Comment: A tribute to resisters - Allegiance, the musical

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A tribute to resisters - Allegiance, the musical

Excuse the length of this, but judging from the subject and comments, some of you may appreciate reading a little personal background on what happened via Executive Order 9066.

Believe it or not, my father was serving in the US Army as a Sergeant (I'm not making this up!)when two young men, acting upon the infamous EO, came by with papers (as my mother described it) to take my mother and father’s possessions including a brand new piano, her silverware and valuables. My mother was pregnant at the time, and I fear the internment took an irreparable physical toll which later resulted in the loss of her first born in camp. She had constant high blood pressure, headaches and other symptoms in camp. The medical treatment was very lacking the first year and half. There was a lack of protein so they raised their own chickens.

The internees in Manzanar had it even worse where they woke up every day and went to sleep every night with dust everywhere…in their food, on their clothes, hair and everywhere breathing it day and night. The deaths due to illness and stress I read somewhere was over 10 percent. That figure matches the death rate for a high school alumni class of members in their mid to late-60’s; so it only took several years to do what decades of aging does.

I and many cried who saw Allegiance in San Diego. It broke all of the attendance records while it played, and its success I am told has guaranteed a Broadway run. Finally, a play written to highlight the resisters in the Japanese-American internment camps; they are the unsung heroes who spoke out against the injustice
of the theft of their homes, property, livelihoods and dignity. Mike Masaoka is a pivotal real life character in the play whose name elicits resentment for his collusion with the JACL (Japanese-American Citizens League) and the US government to punish resisters who would not sign loyalty pledges. They were bullied and intimidated and sent to a high security camp which George Takei (Star Trek actor) wrote about in his book, To the Stars (1995). He stars BTW in Allegiance. Even the 442nd Regimental Combat Team was a setup to send men onto the battlefield as sacrifices; Masaoka the first to sign up knew they were being led to die in brutal battle situations. That is a whole story unto itself. Over three decades after internees were released from camps and a civil rights movement began (started in 60's) among the Japanese-Americans, I eschewed the JACL being very distrustful of their cozying up to government bureaucrats. I chose instead to support the class action law suit spearheaded by my friend William Hohri who lived through the constant strain of monetary depletion and no sleep for close to five years while he enlisted the support of his friends and like-minded community activists. His approach was more no nonsense, calling a spade a spade vs. the JACL's weak "go along to get along" approach. He was very gratified when the government did issue a formal written apology to all surviving internees, and the law suit had a major impact on that outcome.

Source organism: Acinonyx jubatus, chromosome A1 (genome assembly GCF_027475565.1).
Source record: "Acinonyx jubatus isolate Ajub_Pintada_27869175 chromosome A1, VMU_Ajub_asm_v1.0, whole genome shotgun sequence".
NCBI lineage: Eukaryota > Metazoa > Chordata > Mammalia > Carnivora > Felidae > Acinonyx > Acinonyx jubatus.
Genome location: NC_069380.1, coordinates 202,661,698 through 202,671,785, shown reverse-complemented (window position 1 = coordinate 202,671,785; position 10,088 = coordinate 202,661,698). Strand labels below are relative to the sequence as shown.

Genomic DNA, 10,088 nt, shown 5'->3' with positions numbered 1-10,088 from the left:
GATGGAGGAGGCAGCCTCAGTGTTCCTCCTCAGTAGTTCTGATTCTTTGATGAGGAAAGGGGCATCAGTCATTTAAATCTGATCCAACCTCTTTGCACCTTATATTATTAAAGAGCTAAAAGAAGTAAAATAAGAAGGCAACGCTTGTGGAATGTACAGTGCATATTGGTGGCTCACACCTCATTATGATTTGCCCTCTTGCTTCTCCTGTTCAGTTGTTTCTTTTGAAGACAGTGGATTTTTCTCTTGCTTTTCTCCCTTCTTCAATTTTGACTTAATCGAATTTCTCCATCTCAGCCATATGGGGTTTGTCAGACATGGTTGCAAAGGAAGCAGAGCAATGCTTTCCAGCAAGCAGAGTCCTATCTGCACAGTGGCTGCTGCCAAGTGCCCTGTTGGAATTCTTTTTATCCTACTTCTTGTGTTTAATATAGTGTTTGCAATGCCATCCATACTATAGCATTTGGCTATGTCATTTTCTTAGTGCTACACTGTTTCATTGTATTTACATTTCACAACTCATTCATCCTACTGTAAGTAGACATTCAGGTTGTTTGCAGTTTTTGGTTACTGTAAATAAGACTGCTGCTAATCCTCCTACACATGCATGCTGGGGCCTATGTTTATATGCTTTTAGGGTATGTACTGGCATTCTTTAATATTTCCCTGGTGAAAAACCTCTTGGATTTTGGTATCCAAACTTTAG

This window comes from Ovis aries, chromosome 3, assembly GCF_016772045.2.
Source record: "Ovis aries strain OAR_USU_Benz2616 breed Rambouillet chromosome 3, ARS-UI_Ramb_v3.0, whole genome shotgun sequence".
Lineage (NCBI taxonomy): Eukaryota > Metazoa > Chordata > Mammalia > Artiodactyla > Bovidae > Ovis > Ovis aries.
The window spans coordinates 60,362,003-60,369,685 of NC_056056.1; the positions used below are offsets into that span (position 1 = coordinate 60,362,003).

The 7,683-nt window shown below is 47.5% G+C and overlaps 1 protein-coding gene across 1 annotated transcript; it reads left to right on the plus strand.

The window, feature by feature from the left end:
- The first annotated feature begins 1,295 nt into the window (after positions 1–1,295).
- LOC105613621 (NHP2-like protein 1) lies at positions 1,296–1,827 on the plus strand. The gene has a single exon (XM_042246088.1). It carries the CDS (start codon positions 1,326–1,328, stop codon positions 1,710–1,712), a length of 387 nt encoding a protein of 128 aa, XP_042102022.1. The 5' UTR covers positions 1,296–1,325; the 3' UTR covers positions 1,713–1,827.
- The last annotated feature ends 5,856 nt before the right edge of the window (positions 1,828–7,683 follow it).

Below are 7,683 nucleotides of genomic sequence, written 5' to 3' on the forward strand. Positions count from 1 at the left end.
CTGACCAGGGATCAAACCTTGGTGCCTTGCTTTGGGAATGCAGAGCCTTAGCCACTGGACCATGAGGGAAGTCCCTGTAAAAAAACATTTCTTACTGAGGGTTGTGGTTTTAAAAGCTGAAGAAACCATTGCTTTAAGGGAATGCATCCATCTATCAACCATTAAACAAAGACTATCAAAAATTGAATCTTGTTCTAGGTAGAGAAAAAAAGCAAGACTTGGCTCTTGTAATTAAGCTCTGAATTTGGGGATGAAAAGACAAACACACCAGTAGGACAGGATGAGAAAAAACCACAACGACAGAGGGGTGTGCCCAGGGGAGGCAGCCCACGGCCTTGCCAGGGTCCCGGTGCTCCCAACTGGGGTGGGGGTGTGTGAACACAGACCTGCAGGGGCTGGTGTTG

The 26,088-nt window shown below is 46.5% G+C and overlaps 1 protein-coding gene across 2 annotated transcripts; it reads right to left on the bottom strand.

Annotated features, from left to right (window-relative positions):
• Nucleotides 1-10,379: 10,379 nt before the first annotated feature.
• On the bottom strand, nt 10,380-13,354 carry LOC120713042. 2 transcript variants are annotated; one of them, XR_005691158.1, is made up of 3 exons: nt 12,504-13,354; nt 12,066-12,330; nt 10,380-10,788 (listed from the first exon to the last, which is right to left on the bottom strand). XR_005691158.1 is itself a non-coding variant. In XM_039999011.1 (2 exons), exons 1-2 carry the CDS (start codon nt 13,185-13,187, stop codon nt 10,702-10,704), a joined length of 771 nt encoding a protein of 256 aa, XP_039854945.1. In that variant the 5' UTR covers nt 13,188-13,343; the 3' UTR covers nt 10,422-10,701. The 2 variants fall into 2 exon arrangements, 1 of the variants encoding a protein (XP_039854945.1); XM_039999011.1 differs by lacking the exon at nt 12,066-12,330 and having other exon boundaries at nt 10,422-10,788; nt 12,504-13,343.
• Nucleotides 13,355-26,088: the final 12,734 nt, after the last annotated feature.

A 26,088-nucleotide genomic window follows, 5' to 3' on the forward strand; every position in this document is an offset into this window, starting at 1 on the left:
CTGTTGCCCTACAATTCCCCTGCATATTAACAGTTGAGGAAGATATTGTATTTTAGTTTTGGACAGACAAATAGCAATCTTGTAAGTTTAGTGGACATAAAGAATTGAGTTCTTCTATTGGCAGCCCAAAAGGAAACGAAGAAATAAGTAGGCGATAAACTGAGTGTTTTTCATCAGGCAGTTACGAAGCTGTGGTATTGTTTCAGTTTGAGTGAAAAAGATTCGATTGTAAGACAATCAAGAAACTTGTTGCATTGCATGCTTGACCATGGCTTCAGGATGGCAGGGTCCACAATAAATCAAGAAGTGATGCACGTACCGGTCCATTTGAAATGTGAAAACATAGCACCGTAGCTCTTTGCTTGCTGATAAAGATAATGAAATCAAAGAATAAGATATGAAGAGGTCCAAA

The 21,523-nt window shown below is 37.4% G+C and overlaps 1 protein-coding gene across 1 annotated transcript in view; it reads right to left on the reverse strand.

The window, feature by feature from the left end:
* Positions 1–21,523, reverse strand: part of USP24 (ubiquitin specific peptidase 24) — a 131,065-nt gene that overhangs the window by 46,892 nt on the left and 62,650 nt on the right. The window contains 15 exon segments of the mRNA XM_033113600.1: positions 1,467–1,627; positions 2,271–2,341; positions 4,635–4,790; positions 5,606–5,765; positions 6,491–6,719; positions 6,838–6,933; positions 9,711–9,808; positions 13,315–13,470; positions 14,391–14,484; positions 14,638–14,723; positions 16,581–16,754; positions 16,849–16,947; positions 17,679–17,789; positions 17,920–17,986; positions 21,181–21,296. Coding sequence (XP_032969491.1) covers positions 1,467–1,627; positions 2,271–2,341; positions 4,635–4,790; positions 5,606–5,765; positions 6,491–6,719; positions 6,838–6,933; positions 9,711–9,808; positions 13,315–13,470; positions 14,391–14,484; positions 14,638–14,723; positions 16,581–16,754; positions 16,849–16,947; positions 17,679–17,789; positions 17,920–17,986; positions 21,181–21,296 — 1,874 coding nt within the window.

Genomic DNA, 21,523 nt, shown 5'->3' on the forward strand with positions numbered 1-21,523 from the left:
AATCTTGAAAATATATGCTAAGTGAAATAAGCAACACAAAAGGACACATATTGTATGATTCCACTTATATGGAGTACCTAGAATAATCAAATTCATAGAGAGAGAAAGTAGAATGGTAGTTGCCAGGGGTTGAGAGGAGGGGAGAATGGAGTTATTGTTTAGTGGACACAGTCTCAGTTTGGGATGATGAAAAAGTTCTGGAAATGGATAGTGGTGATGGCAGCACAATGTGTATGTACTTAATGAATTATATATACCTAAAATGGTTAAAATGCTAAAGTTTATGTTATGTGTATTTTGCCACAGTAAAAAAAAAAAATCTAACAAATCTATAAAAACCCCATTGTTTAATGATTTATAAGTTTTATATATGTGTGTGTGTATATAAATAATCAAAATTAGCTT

To this day I tell people what happened and some still believe the camps were for the protection of the Japanese-Americans. They don’t appreciate how it affected the people’s spirits and instilled a sense of shame and guilt for not being a white American. The internment was swept under the rug it was such a painful chapter for internees. Very few Americans are informed of the miserable conditions that prevailed in the camps especially the first year and a half. I discovered what my mother endured by reading the papers made available from the Freedom of Information Act. We lost Bill almost two years ago. He wrote two books. I am sorry he is not featured in Allegiance partially because the play focuses on what is going on among internees vs. the reparations movement decades later; he represents the spirit of the second and third generation of Niseis and Sanseis who would not allow this matter to rest without an examination and apology for the injustice of the camps. The two set DVD Conscience and the Constitution is an excellent two hour PBS documentary of the largest organized resistance to the WWII incarceration which many of you DPrs may appreciate.

To this day I weep over my older brother’s loss of life at his birth, something that haunts me to the very core. Had the medical conditions been better, my uncles and aunts feel he would have survived the complicated birth made worse by the doctor arriving late, lack of proper meds etc. I have fantasies that he is living well in some parallel universe where freedom reigns, and that gives me consolation.

Books by William Hohri, sold at Amazon:
Repairing America: An Account of the Movement for Japanese American Redress (Mar 1988)
Resistance: Challenging America's wartime internment of Japanese-Americans (2001)

CONSCIENCE AND THE CONSTITUTION – new Two-Disc Collector's Edition DVD - purchase a videotape copy of CONSCIENCE AND THE or via

Conscience and the Constitution – PBS Public Broadcasting